Meet the Seattle Renters’ Commission: Jessie Jacobs

The Mayor and Seattle City Council recently announced the initial appointees selected to serve on the new Seattle Renters’ Commission. Created by Ordinance 125280 in March 2017, the 15-member commission will advise the City on priorities, policies, and strategies related to all issues concerning renters across the City of Seattle. It will also monitor and provide feedback on the enforcement and effectiveness of legislation related to renters and renter protections. All the appointments are subject to City Council confirmation.

 

Jessie Jacobs

Jessie Jacobs is a white, queer, genderqueer technology professional and community organizer originally hailing from the Midwest. Prior to setting down roots in Seattle in 2014, they lived in New Orleans and Atlanta for several years. As a longtime anti-racist community organizer, Jessie has participated in and led many organizing efforts regarding healthcare, education, immigrants’ rights, homelessness, and fair housing. For the past three years, they have been working with Seattle’s May 1st Action Coalition, which organizes Seattle’s annual May 1st March for Workers’ and Immigrants’ rights. As a long-time renter, Jessie is keenly interested in working with their fellow commissioners to preserve fair and affordable housing for all Seattleites, as well as working to reverse the long history of gentrification and displacement that has plagued Seattle for many years. They currently reside in the Alki neighborhood in West Seattle with their partner, three cats, and a baby due in November 2017.

 

What inspired you to serve on the Seattle Renters’ Commission?

Prior to moving to Seattle in 2014, I lived many places, including New Orleans and Atlanta. I have been a renter for nearly twenty years and during that time I have faced housing discrimination for being queer, as well as having to deal with substandard housing issues while juggling full-time work and full-time school. I have witnessed the housing discrimination that my friends of color have had to endure, as well as the struggle that my mother and Muslim stepfather faced when looking for housing after 9/11. I have watched as friends and family were unable to find accessible housing that would accommodate their physical needs. I have seen my friends who head single-income or single-parent households make incredible compromises that mean less time with their children in order to be able to afford rent and/or childcare. These are just a few of the experiences that inspired me to serve on the Seattle Renters’ Commission (SRC).

Another inspiration for serving on the SRC is the rapid rate at which the Seattle market, in particular, is changing. Many of the issues that affect renters in Seattle exist in other cities, such as sub-par housing conditions (and absent landlords), lack of transportation options for low- to middle-income renters, lack of affordable housing, and housing discrimination (based on race, religion, ethnicity, LGBTQ status, etc.). However, Seattle’s economic boom exacerbates these issues and continues to drive gentrification and displacement at a breakneck pace. The SRC has the opportunity to play a critical role in preserving our neighborhoods and making Seattle a better place for all renters.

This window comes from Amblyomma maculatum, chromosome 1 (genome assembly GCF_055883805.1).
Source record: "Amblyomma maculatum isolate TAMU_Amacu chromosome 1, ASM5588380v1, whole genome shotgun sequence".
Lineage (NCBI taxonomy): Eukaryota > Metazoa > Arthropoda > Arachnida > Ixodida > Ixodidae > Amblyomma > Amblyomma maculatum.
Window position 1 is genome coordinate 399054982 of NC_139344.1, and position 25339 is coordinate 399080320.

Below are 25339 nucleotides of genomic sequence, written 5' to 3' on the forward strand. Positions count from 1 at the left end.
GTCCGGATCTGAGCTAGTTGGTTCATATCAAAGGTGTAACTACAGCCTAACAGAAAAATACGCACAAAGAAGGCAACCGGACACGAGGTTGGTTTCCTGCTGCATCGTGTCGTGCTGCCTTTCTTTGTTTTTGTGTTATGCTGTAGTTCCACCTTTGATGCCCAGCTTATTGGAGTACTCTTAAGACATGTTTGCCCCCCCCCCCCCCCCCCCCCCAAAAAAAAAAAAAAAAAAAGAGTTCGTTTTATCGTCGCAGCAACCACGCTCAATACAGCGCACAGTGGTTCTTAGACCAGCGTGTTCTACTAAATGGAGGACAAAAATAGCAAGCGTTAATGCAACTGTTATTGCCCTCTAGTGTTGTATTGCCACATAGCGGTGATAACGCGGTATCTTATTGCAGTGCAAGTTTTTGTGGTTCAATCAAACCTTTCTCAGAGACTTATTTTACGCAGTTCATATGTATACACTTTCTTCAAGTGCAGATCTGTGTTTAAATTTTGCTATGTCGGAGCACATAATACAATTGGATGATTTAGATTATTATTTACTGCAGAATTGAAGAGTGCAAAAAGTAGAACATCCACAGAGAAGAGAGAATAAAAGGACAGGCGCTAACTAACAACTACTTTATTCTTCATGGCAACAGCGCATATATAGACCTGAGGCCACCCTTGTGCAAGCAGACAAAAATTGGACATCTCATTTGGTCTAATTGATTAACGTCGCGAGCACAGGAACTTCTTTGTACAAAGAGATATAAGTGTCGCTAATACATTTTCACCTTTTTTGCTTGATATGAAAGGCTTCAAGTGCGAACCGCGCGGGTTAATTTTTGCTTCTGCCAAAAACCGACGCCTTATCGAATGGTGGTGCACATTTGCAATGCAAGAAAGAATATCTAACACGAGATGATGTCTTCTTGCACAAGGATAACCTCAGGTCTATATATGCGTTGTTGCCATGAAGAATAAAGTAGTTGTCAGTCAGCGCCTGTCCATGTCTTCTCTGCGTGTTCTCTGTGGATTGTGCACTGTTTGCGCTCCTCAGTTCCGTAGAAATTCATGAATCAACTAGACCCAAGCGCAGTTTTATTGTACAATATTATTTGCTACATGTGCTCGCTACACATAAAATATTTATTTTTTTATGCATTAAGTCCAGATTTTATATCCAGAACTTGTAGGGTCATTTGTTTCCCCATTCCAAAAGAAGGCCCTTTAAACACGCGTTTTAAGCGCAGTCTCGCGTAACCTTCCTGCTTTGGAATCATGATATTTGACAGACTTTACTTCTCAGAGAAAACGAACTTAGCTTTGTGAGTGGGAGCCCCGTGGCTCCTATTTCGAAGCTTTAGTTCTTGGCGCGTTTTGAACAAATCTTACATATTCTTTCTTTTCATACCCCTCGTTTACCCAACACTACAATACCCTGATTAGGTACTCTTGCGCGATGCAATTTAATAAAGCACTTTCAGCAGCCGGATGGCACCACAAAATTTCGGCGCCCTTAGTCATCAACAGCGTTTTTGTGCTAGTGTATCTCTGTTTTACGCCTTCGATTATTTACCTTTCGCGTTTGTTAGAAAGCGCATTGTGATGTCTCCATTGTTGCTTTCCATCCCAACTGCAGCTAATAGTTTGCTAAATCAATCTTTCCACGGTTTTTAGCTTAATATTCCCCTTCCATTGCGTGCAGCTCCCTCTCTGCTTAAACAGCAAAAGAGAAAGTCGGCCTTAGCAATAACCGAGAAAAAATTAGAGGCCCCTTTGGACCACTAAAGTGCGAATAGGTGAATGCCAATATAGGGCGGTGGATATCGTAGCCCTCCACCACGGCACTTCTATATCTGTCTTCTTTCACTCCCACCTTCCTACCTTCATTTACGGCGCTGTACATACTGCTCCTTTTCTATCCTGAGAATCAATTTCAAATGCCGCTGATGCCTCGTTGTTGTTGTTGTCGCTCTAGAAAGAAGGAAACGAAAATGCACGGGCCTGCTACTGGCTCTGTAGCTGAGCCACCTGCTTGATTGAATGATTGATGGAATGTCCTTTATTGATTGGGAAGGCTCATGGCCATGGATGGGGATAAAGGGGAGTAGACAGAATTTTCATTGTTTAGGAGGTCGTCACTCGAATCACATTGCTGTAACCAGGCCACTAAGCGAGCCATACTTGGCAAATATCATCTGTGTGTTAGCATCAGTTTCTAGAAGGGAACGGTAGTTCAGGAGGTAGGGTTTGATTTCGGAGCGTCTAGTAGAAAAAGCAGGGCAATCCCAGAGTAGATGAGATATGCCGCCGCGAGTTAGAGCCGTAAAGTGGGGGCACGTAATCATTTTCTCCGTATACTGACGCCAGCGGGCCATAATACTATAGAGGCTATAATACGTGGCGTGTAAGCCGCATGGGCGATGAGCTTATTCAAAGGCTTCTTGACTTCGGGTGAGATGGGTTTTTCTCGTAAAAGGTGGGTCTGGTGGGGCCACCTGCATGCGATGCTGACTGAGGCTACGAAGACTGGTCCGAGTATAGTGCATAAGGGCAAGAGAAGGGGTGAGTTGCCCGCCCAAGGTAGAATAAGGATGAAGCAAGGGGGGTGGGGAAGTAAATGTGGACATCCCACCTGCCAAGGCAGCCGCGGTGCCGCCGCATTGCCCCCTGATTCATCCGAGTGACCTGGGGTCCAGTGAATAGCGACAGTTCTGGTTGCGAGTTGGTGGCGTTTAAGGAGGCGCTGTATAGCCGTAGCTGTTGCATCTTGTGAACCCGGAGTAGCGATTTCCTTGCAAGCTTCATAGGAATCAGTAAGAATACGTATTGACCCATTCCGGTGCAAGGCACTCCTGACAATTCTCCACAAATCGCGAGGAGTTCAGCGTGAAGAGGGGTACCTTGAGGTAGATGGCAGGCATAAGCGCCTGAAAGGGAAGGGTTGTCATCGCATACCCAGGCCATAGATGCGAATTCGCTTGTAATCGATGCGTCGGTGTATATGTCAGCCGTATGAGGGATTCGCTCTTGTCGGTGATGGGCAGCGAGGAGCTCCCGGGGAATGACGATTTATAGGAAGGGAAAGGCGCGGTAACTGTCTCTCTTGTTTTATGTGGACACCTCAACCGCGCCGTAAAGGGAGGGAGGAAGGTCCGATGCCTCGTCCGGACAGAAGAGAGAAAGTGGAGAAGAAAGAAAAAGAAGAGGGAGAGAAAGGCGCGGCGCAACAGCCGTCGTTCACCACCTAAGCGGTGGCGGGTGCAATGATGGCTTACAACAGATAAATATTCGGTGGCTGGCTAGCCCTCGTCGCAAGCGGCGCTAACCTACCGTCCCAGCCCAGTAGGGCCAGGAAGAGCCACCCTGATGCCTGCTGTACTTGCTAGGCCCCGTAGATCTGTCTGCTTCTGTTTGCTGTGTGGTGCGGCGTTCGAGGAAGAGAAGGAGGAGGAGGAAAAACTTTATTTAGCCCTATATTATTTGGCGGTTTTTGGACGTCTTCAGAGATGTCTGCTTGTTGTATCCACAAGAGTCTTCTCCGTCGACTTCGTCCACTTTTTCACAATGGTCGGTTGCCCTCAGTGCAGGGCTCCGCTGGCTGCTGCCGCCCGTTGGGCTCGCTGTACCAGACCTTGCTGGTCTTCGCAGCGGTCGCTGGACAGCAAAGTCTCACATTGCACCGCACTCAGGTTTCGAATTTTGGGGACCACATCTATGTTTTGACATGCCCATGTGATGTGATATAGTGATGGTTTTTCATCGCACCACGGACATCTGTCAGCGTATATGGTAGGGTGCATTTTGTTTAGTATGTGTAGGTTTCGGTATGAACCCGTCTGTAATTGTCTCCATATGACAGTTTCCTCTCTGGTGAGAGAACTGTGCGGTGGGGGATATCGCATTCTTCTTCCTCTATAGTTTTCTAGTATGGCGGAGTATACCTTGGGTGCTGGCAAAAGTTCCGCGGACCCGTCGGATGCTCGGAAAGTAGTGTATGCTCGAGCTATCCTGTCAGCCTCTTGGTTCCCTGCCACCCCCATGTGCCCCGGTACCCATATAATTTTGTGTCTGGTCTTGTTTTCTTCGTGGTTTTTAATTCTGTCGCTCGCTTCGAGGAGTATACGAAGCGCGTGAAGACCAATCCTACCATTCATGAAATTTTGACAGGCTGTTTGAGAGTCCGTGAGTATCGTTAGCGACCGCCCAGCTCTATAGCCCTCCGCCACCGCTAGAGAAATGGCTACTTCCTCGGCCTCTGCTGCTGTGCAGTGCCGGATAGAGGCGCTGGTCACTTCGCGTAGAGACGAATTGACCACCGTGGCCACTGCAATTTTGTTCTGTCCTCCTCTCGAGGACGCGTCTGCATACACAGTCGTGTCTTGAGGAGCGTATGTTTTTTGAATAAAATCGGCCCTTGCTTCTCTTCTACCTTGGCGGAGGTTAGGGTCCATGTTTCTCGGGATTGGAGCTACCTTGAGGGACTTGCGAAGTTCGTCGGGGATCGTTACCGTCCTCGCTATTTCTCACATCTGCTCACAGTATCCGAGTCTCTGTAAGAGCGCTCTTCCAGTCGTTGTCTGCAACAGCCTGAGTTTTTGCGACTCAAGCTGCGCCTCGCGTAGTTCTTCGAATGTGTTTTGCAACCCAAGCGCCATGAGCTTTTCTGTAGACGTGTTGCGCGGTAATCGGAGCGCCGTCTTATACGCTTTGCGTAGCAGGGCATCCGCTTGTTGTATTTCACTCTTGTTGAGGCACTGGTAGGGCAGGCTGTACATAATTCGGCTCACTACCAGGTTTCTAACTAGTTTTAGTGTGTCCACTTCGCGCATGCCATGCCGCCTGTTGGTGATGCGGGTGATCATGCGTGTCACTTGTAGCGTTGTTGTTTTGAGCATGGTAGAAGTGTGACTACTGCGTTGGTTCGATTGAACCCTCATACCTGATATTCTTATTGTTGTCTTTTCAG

How has your experience as a renter shaped your perspective of Seattle?

During my time as a renter, I spent years working at least one job to pay for living expenses while attending school. This meant years of worrying about housing: whether the application will go through, whether I have enough documentation, whether the background check will clear, whether the building will get sold, whether they will terminate my lease, etc.

When I moved to Seattle, I hadn’t started my new job yet and I was nervous that it would be hard to rent an apartment. To my astonishment, every one of the new, large developer-built apartment complexes offered to waive most of the deposits and background checks. The only proof of income was an offer letter from my employer. While I have experienced rental discrimination based on being LGBTQ, my whiteness and economic privilege has never been as evident as it is while looking for housing in Seattle.

 

What do you hope the Seattle Renters’ Commission will bring to the City?

I’m excited to work with such talented and dedicated commissioners. I have two hopes for the SRC. First, I’m hoping we can build partnerships between Seattle City government groups and the many wonderful neighborhood and community organizations across the city focused on issues that renters face every day. Second, I hope we can successfully address the causes of foundational renter issues (affordability, quality, and availability), and move towards addressing issues such as transportation to low-income neighborhoods and access to neighborhood resources (supermarkets, banks, childcare/preschool, healthcare, etc.). I believe that diversity in terms of race, ethnicity, ability, religion, economic class, sexual orientation, and gender (to name a few) are the foundation for a truly thriving city and by working together we can make it easier for everyone to live here.

 

What neighborhood do you live in and what do you love most about it?

I live in the Alki neighborhood in West Seattle. I love the vibrancy and activity during the summertime – the beach brings so many people together from so many different Seattle neighborhoods (and surrounding communities). Alki Beach Park is one of those great public resources that adds to the quality of life for the whole city. During the wintertime, when the beach is quiet, I enjoy connecting with my neighbors in our wonderful local spots, as well as wandering the beach and watching sea critters with my partner.

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